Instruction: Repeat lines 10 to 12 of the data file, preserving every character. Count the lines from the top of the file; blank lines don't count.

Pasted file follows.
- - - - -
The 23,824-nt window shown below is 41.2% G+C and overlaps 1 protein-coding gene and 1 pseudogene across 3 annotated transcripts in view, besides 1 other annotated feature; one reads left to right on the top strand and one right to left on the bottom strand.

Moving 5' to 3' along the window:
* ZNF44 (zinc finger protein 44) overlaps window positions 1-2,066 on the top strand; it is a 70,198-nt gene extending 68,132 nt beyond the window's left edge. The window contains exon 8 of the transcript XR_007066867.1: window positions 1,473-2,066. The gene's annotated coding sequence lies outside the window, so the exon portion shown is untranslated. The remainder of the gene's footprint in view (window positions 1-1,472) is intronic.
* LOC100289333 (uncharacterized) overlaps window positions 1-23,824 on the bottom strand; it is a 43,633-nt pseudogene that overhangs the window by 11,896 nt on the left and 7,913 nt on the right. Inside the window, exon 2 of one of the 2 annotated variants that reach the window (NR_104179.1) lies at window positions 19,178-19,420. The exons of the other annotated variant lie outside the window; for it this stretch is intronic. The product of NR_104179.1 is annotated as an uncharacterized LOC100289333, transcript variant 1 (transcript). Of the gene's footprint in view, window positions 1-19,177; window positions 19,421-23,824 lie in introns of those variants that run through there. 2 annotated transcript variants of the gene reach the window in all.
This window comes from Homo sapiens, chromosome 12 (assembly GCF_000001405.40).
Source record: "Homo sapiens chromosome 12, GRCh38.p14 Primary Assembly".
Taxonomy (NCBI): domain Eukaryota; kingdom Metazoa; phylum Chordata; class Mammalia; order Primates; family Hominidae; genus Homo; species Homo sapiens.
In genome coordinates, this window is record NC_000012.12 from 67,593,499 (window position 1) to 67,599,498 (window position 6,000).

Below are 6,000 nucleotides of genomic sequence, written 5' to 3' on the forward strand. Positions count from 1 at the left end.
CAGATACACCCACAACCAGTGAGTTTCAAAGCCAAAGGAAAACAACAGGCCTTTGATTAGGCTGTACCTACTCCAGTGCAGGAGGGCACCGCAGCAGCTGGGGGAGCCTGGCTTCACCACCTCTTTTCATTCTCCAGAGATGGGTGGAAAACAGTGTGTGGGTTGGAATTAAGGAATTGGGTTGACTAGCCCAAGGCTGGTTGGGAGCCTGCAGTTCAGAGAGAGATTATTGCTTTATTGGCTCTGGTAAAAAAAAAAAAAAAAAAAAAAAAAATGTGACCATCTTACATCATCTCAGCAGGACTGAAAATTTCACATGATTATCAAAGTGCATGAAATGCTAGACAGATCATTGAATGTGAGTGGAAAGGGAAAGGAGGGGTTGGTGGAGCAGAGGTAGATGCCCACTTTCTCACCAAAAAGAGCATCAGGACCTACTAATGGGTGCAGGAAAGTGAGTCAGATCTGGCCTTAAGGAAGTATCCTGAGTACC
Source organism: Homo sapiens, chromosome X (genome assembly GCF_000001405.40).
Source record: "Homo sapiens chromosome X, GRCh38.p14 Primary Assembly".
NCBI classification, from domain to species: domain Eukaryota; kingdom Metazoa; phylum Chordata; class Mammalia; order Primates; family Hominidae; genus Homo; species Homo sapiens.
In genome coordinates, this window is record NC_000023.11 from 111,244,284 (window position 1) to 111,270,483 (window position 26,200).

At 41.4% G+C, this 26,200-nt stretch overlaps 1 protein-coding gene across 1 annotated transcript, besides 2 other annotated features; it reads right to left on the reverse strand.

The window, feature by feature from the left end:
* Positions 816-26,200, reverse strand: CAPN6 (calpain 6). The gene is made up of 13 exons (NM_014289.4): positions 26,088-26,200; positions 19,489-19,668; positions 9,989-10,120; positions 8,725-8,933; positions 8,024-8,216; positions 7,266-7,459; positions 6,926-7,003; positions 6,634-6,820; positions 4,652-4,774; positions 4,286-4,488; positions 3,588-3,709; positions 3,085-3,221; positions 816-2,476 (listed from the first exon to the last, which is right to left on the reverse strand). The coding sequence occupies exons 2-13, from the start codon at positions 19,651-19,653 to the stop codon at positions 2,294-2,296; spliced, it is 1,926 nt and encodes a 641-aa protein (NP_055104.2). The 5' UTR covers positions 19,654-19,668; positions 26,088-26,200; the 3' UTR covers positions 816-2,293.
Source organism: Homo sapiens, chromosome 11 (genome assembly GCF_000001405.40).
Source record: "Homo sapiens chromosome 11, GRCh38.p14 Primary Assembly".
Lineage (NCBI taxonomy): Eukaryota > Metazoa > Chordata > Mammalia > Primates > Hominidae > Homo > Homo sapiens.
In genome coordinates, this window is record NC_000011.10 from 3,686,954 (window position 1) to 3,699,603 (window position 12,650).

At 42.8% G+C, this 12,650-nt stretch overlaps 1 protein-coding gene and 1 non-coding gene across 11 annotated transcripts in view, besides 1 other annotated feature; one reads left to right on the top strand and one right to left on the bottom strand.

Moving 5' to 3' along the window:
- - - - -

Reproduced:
CAGATACACCCACAACCAGTGAGTTTCAAAGCCAAAGGAAAACAACAGGCCTTTGATTAGGCTGTACCTACTCCAGTGCAGGAGGGCACCGCAGCAGCTGGGGGAGCCTGGCTTCACCACCTCTTTTCATTCTCCAGAGATGGGTGGAAAACAGTGTGTGGGTTGGAATTAAGGAATTGGGTTGACTAGCCCAAGGCTGGTTGGGAGCCTGCAGTTCAGAGAGAGATTATTGCTTTATTGGCTCTGGTAAAAAAAAAAAAAAAAAAAAAAAAAATGTGACCATCTTACATCATCTCAGCAGGACTGAAAATTTCACATGATTATCAAAGTGCATGAAATGCTAGACAGATCATTGAATGTGAGTGGAAAGGGAAAGGAGGGGTTGGTGGAGCAGAGGTAGATGCCCACTTTCTCACCAAAAAGAGCATCAGGACCTACTAATGGGTGCAGGAAAGTGAGTCAGATCTGGCCTTAAGGAAGTATCCTGAGTACC
Source organism: Homo sapiens, chromosome X (genome assembly GCF_000001405.40).
Source record: "Homo sapiens chromosome X, GRCh38.p14 Primary Assembly".